When you have a large camshaft you have larger amounts of overlap. Overlap is when the intake valve and exhaust valve are open at the same time. This occurs with a big camshaft at the end of the exhaust stroke and beginning of the intake stroke.
At high RPMs the high velocity exhaust charge exiting through the exhaust port and pipes actually helps pull the fresh intake charge into the cylinder - scavenging. At the same time air velocity through the intake helps push the charge into the cylinder. With very large camshafts some of this charge is actually pulled straight through the cylinder and into the exhaust and wasted.
At lower RPMs there is not enough velocity in the exhaust or intake for scavenging to occur. At idle speeds the opposite of scavenging takes place - reversion. Hot exhaust gasses are forced back into the intake and the incoming intake charge is diluted making the engine idle rough.
Now this is my theory on why large intake ports can contribute to rougher idling . . . Larger runners = lower velocity through the port. Your new head's 195cc port is bigger than the stocker's 160cc. The larger port slows velocity through the port so the incoming charge has less "momentum" to push against those hot gasses trying to enter the intake so you wind up with more reversion and a rougher idle.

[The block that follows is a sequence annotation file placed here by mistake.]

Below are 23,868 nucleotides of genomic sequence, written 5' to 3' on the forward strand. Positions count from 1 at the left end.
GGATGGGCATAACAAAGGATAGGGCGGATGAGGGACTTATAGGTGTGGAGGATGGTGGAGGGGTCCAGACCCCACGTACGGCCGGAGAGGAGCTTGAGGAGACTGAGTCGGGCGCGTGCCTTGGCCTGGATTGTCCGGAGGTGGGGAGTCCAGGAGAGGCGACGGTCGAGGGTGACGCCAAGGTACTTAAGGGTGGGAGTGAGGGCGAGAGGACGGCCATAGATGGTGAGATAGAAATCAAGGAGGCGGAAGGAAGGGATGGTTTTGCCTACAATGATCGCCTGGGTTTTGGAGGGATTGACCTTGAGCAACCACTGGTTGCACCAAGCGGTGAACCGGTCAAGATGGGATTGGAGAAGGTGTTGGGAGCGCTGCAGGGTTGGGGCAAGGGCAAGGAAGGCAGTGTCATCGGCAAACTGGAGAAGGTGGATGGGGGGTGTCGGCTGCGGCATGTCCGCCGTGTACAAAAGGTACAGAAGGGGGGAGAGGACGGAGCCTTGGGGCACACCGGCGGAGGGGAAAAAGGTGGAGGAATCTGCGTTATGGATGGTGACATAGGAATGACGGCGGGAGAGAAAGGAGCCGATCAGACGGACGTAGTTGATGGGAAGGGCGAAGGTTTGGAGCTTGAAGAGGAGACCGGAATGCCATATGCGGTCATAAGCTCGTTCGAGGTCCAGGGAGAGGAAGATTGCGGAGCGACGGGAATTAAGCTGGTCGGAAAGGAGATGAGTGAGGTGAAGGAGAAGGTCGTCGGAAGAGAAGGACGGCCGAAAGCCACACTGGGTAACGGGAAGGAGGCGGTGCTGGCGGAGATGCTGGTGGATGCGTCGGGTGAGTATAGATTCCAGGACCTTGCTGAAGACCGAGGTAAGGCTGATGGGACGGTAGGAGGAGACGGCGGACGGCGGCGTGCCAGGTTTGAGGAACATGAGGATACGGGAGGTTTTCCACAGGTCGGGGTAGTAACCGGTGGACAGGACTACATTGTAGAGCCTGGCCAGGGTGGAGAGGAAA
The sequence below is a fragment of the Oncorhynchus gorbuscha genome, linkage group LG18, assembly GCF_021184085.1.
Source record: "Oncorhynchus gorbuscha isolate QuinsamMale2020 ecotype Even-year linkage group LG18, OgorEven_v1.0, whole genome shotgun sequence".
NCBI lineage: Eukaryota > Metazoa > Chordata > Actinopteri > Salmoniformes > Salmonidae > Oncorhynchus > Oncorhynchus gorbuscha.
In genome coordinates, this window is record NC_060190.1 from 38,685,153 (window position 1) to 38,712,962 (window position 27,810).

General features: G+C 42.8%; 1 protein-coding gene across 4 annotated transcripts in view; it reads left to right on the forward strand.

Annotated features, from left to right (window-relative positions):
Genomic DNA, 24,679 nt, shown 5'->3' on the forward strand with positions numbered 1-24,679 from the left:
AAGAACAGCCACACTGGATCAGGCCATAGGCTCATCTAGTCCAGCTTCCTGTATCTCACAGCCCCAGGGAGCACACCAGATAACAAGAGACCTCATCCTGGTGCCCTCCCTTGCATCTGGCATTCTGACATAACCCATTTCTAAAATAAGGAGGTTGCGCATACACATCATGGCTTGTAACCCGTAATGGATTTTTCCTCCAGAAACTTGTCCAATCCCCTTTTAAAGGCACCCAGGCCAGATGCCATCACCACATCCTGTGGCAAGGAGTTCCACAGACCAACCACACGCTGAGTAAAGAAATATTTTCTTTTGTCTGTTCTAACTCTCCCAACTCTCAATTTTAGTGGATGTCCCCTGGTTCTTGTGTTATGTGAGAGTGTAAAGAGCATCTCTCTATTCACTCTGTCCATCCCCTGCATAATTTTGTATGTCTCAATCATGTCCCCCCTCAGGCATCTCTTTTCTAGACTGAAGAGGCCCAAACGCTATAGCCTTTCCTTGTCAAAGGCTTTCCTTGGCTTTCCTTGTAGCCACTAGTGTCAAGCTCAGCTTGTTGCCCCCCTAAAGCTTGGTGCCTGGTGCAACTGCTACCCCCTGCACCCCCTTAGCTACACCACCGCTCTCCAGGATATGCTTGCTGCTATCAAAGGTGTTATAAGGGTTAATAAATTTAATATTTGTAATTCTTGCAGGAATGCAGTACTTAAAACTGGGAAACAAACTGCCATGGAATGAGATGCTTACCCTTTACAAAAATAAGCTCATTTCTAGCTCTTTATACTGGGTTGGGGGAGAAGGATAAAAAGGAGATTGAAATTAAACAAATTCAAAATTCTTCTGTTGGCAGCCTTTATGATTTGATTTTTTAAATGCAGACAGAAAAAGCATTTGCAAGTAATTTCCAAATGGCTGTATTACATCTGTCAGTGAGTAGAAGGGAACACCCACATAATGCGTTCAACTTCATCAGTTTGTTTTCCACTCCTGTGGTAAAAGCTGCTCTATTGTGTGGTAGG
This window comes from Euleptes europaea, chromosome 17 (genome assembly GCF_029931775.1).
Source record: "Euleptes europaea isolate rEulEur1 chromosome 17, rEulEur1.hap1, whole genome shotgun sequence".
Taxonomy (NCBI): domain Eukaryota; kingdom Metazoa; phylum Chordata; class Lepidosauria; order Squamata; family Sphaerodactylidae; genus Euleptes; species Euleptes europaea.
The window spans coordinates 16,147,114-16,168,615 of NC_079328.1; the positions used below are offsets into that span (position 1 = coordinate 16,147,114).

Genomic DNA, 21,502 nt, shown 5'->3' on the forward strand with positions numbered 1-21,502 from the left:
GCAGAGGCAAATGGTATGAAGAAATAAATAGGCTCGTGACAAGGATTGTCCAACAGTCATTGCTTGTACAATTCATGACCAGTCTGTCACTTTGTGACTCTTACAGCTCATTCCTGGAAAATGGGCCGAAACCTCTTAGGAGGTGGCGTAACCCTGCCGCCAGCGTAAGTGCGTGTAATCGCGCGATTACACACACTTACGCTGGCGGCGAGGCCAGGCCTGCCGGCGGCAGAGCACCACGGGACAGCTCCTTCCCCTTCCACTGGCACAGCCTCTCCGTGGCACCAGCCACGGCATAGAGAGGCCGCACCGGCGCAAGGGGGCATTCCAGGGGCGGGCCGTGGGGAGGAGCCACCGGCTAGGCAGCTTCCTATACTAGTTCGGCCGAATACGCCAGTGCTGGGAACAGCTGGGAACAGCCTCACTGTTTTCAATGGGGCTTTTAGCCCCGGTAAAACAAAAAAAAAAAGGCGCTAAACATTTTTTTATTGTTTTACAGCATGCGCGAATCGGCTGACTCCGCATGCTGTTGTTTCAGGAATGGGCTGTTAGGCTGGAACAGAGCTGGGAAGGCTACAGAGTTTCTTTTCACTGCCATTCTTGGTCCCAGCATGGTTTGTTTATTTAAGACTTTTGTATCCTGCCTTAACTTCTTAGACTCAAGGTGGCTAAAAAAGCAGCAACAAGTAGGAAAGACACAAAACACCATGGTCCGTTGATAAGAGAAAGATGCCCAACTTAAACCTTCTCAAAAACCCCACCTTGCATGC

I'm not entirely sure why higher compression would hurt or help idle vacuum, but I believe more compression would create greater cylinder pressures - this I believe would tend to exaggerate what the cam is already doing. Better scavenging at high RPM and more reversion at lower RPM. Whenever I increased compression ratio in an engine, the engine always seemed to have a more distinctive "pop" tone in the exhaust at idle, but my theory could be wrong . . .
BTW - I wouldn't be too upset about your idle, I bet it idled pretty rough before the change anyway. Just turn the idle screw up a little and test it out. I bet you'll find you have a TON more power.
Also - you may be very close to needing the small holes drilled in your throttle blades. If you have your idle screw adjusted to high, the throttle blades get cracked open too far and the car starts idling on the main jets instead of the idle circuit.